News / Africa

Children Are Main Victims of Leftover Munitions in Mali

Local resident Issa Dembele stands next to munitions, believed to belong to Islamist rebels, stockpiled in the courtyard of his house in Diabaly, Mali, Jan. 23, 2013. Local resident Issa Dembele stands next to munitions, believed to belong to Islamist rebels, stockpiled in the courtyard of his house in Diabaly, Mali, Jan. 23, 2013.
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Local resident Issa Dembele stands next to munitions, believed to belong to Islamist rebels, stockpiled in the courtyard of his house in Diabaly, Mali, Jan. 23, 2013.
Local resident Issa Dembele stands next to munitions, believed to belong to Islamist rebels, stockpiled in the courtyard of his house in Diabaly, Mali, Jan. 23, 2013.
Lisa Schlein
The U.N. Children's Fund is warning that leftover munitions in Mali are threatening the civilian population, especially children. UNICEF says central and northern Mali are most heavily contaminated by unexploded remnants of war.  

The U.N. Children's Fund reports 60 people have been victims of explosive remnants of war - two-thirds of them children - during the past 11 months. Five children and two adults have been killed.

UNICEF spokeswoman Marixie Mercado notes these are only preliminary figures, however, and says the actual number of people killed and maimed by these weapons is presumed to be much higher. UNICEF estimated in December at least 100,000 children and parents were at risk in Mali.

"This estimate was made before the military intervention, which has involved air strikes and ground operations since January. We now estimate that approximately 200,000 children in conflict-affected areas of central and northern Mali are now at risk of injury or death due to explosive remnants of war," said Mercado.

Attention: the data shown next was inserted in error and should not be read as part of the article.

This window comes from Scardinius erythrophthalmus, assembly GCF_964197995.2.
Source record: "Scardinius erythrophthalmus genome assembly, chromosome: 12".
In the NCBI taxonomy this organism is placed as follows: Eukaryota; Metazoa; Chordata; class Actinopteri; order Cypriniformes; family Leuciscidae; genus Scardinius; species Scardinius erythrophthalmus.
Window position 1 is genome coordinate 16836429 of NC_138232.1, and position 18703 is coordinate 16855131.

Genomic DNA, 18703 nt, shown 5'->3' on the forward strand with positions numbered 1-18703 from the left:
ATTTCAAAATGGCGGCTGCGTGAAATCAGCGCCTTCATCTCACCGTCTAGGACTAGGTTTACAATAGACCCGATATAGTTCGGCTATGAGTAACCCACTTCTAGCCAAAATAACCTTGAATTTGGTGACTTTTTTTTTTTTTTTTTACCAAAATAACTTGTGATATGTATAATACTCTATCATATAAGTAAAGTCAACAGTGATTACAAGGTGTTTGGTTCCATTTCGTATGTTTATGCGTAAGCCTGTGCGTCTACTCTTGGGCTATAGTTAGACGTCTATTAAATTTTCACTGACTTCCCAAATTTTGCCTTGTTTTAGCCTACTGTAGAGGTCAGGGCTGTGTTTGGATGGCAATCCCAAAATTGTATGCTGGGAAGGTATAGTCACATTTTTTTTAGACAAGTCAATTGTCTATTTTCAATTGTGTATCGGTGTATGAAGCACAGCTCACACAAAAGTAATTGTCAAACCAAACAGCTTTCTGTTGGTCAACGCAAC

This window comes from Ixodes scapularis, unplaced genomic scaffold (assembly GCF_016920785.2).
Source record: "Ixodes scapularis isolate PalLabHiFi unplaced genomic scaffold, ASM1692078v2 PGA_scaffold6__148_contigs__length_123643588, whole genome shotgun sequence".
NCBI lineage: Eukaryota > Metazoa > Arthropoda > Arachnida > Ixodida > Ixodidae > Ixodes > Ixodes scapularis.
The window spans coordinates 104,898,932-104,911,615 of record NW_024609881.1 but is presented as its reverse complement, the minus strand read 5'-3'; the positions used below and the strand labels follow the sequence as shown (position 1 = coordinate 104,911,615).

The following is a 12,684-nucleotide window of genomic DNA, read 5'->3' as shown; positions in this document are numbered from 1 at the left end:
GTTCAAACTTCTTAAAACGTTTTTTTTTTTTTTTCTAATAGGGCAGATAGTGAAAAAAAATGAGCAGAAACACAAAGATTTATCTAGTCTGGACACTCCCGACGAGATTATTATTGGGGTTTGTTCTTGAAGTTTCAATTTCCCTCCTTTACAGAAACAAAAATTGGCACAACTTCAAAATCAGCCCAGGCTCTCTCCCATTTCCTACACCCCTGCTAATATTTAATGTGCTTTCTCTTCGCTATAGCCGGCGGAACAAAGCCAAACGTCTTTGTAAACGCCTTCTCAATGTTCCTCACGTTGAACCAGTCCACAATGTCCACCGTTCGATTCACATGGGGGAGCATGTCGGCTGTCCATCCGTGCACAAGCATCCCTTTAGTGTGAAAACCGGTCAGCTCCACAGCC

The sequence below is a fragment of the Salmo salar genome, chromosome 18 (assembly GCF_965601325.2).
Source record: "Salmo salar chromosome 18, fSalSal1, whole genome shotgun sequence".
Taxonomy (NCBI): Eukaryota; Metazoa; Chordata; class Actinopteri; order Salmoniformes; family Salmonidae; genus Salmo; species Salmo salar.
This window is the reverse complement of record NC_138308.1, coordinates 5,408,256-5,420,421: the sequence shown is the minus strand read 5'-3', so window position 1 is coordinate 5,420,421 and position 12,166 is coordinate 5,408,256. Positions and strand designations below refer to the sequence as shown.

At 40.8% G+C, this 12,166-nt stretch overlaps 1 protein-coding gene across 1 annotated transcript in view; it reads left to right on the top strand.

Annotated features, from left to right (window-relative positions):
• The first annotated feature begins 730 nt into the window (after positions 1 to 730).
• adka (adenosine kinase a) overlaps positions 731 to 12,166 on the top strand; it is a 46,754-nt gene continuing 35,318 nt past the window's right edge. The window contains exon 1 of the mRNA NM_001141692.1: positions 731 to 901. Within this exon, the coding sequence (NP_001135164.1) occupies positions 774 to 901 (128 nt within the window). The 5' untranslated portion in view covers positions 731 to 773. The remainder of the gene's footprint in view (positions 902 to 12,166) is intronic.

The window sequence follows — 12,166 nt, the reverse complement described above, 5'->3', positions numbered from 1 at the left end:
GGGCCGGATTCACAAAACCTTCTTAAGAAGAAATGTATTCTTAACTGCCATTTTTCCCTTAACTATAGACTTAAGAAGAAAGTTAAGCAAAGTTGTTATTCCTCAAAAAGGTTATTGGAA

French forces invaded northern Mali in January to help oust Islamist militants from the region's major cities and towns. Thousands of soldiers from African countries have since deployed to help keep the rebels at bay. France has indicated it will begin withdrawing its troops from the area next month.

The U.N. Mine Action Service reports large quantities of explosive remnants of war have been left behind.  

UNMAS acting senior liaison officer in Geneva, Gustavo Laurie, said the remnants include unexploded and abandoned ammunition, such as artillery shells, mortars, rockets, grenades, bullets, and aircraft bombs.  

He said the highest concentration of these weapons is likely to be found in Diabaly, Douentza, Konna and Gao.

"Since January this year, we are established in Bamako in order to ensure coordination of all actors involved in mine action. Mine action involves mine risk education. And, also involves the final disposal of the explosive remnants of war," he said.

Laurie said deployment for emergency clearance has begun in the city of Konna in central Mali, and that other places will follow.

UNICEF says children are particularly vulnerable to unexploded ordnance, because grenades and other devices look like toys and the children pick them up.  

To protect civilians from the explosive threat, UNICEF and its partners are planning to step up mine-risk education activities, including life-saving radio messages in five languages. The campaign primarily aims to make 400,000 people aware of the risks who are living in conflict-affected areas of Northern Mali.

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